The statement added, “The church is involved in matters of the public because it is part of its mission, not because it is seeking benefits. It is only concerned with people’s happiness and their development; however, it definitely does not want them to go back to dark times and the Inquisition like some figures said.”
The statement said, “By discussing public matters related to the country and its people, the Patriarchate represented by Cardinal Louis Raphael I Sako is not looking for any personal gains or benefits.”
The statement also pointed out that the church had previously backed candidates who became government ministers. “The Patriarchate supported the candidate from the communist party, former minister Fares Jajo, and Dr. Anne Nafi, an independent Syriac Christian, for her integrity, professionalism, and loyalty. Both were not named by the Christian bloc members of parliament.” Jajo served as minister of science and technology from 2014 to 2015 until the ministry was abolished; Nafi was minister of construction and housing from 2016 until October of this year.
The statement also said, “The church does not interfere in the political and partisan polarization and is far from it. Yet when asked about its opinion, it expresses it independently and responsibly. The church has the right to take legal action against anyone who tarnishes its reputation. It is determined to serve Iraq and the Iraqis no matter the cost.”
Despite the opposition of most Christian parties to Sako’s political role, a leader of the Christian Rafidain bloc, Yonadem Kanna, defended the patriarch, saying, “PM Abdul Mahdi and President Barham Salih decided to take two candidates from Cardinal Sako, who nominated Hanaa — the candidate of the Chaldean religious authority.”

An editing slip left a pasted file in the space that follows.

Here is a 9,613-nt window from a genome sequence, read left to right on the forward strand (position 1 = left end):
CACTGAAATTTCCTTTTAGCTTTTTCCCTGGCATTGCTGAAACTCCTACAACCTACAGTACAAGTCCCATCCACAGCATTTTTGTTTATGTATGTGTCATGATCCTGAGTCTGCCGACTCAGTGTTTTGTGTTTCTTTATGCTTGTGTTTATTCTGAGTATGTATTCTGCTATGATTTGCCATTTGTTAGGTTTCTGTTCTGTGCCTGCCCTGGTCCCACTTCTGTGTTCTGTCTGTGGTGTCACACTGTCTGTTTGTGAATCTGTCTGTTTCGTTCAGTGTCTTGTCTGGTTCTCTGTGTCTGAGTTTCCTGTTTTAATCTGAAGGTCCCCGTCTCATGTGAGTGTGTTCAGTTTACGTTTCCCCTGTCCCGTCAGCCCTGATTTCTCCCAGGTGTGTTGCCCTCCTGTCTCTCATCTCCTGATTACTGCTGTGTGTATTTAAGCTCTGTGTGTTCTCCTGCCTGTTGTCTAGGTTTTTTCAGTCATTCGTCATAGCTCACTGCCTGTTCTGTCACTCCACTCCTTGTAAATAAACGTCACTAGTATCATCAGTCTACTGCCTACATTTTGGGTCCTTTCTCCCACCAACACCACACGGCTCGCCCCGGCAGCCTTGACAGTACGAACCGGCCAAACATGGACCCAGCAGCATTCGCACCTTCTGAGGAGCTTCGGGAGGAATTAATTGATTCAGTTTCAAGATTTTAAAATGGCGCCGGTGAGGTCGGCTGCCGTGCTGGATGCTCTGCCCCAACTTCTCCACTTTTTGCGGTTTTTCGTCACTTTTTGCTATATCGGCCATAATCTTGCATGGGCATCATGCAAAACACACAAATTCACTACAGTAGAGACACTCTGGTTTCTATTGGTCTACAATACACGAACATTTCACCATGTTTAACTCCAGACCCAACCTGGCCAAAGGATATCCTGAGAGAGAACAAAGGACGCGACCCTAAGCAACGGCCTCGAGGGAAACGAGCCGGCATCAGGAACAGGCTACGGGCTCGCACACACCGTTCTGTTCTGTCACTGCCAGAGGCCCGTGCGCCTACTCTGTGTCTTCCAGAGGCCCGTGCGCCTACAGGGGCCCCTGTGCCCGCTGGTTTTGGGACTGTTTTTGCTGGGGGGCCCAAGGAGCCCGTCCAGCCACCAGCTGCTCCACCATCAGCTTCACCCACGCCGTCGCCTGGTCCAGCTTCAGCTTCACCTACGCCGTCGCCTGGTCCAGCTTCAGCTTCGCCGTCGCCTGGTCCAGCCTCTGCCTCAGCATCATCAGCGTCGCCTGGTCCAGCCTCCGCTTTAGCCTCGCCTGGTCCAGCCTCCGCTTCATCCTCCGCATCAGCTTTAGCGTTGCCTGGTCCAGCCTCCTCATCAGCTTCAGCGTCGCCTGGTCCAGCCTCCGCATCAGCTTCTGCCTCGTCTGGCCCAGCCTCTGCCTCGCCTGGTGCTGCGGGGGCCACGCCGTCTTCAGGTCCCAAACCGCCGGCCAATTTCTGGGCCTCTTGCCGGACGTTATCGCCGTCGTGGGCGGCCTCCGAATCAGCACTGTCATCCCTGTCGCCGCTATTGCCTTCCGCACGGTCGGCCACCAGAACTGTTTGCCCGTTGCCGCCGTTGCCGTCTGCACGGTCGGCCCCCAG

Kanna, responding to the question of church interference in politics, said, “This is the general situation in the country. There are Islamic religious parties that constitute the majority, and as they respect Islamic religious authorities, we respect Christian religious authorities.”
However, Kanna and Emmanuel Khoshaba, the head of the Rafidain bloc, do not see eye to eye. Khoshaba said in a Dec. 19 statement that the parliament’s dismissal of Korkis “is a victory for the notion of a secular state and separation of religion from politics.” He said clerics imposed Korkis and that she does not represent the thinking of the parliamentary component.
The Chaldean Patriarchate answered Khoshaba’s statements, saying, “These statements are delusional and not well-informed. We respect democratic choices, depending on their circumstances. A secular or religious state does not depend on dismissing an independent and technocratic woman (Hanaa) from the race.”
Apparently, the weakness of the political process and lack of institutionalization of political behavior in Iraq are forcing the different religious authorities representing diverse Iraqi components to voice their opinions when it comes to politics. Political parties consider such intervention to be competition with their role, and they are calling on religious authorities to implement a strict version of state secularism, which does not seem possible or applicable in Iraq.